What were those feelings about?

Did anything surprise me?

What did I learn . . about myself . . . about Jesus . . . about other people . . . about the world?

Imagination is a gift from God which, among other things, helps us to know who we are and to sense who we might become. It helps us engage with reality, as does a film / novel / (auto) biography / radio drama. It opens up space for an ‘encounter’ – with God, self, others and the world, and is, therefore, an appropriate method of prayer. Its structure is similar to that for Lectio Divina, with some specific suggestions for the ‘Pray’ section.

The Night Before You Pray

  • Decide where, when and for how long you will pray the following day. Prepare your prayer space, if necessary.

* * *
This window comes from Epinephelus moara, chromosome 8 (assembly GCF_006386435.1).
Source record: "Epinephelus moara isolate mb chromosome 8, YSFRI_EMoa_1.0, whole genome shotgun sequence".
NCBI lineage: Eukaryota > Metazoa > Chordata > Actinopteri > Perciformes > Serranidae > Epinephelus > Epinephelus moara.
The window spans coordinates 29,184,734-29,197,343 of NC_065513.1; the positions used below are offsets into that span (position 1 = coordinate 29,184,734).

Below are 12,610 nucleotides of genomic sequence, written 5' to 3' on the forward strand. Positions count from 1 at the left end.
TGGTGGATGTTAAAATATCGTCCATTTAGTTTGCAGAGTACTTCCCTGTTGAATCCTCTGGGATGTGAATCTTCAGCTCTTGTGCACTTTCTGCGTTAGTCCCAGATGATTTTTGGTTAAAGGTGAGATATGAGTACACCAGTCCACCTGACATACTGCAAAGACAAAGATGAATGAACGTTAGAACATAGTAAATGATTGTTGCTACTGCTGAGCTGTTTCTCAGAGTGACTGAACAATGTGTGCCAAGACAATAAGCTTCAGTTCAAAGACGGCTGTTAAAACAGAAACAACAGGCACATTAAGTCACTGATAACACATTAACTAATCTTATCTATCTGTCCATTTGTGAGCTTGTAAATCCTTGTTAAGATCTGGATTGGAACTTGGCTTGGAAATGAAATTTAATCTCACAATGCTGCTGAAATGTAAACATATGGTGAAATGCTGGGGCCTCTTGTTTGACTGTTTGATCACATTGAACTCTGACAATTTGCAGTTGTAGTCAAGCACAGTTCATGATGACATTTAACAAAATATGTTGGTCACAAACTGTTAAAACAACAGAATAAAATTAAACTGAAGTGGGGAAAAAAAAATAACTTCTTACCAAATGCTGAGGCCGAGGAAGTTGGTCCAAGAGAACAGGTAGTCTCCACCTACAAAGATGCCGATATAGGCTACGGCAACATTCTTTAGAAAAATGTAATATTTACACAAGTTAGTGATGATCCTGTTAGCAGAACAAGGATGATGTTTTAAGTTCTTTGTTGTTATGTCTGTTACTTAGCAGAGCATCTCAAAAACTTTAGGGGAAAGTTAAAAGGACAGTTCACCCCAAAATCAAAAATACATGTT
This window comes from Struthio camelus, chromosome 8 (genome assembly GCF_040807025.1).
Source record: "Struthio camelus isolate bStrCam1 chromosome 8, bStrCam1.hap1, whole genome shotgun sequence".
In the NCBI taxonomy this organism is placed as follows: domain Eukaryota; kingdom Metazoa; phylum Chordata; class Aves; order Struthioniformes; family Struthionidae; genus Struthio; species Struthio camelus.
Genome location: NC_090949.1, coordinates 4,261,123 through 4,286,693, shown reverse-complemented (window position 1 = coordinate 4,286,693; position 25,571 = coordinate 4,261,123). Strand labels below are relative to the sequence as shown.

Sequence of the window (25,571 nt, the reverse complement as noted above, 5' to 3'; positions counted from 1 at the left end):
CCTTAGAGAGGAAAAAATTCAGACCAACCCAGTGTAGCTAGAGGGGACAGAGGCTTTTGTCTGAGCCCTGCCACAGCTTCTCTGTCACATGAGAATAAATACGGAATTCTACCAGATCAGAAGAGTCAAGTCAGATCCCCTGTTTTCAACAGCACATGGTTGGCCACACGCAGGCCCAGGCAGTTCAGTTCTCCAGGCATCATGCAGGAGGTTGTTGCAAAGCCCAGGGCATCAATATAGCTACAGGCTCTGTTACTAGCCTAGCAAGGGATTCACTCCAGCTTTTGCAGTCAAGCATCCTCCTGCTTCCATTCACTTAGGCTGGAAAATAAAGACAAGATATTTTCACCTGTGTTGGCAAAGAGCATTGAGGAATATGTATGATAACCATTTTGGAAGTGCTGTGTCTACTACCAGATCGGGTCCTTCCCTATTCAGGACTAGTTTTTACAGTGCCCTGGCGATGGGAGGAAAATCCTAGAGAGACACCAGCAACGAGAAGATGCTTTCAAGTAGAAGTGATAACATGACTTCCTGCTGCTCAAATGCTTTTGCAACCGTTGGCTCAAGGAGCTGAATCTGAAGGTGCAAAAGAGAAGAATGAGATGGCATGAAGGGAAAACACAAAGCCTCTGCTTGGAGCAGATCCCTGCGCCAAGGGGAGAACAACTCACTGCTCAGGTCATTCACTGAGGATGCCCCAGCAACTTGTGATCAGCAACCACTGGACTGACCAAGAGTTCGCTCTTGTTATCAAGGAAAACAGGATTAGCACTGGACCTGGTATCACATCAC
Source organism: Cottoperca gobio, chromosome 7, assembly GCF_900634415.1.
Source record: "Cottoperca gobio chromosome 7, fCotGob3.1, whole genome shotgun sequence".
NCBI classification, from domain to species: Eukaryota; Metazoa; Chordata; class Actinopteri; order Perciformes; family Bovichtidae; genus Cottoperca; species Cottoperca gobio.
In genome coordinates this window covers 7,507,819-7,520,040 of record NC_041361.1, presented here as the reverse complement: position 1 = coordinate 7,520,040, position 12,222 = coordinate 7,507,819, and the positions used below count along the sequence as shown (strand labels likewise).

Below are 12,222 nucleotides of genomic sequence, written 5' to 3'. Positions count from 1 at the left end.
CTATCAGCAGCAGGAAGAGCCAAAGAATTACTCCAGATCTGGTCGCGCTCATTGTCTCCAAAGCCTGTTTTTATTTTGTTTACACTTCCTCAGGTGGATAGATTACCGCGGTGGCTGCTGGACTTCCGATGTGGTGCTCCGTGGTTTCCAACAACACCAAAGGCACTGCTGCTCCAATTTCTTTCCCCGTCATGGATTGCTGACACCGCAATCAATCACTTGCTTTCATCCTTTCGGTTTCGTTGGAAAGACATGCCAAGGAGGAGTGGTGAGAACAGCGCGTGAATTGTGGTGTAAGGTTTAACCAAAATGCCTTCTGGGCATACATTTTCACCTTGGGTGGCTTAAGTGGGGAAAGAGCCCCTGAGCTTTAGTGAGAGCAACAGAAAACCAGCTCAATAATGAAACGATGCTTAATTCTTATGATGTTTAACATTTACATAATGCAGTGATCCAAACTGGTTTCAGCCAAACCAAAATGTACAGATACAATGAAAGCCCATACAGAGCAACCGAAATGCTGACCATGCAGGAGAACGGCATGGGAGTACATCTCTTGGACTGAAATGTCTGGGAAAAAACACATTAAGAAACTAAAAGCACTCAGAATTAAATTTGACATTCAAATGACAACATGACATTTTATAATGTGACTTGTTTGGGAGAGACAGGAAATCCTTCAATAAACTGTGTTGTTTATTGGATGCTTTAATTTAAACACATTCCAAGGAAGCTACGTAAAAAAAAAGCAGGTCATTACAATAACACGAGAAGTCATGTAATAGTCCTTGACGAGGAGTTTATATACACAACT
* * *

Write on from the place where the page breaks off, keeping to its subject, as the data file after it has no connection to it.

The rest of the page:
• Decide ‘what’ you will use for prayer, and look at it.

As you Approach Your Place of Prayer

  • Pause briefly – focus – consciously become aware of God, present and waiting for you. Imagine God looking at you . . Who / what does God see? . . Allow God to welcome you as you are! Listen to God’s question, “What do you want?” What gift/grace do you want /need /desire?

As you Pray

  • Become still . . respond to God’s question . .

  • Slowly re-read your prayer passage, perhaps more than once, until you have a sense of it . . then leave it aside

  • Become part of the scene . . use your senses (sight, hearing, smell, touch, taste) on the environment and people as individuals and as they interact . . use your imagination . . to pick up attitudes and feelings, to read body-language, etc. . .Be drawn into the scene . . become part of it . . and then let go . . spending time where you are drawn . . and not worrying about completion . . . or about appearing to go off track!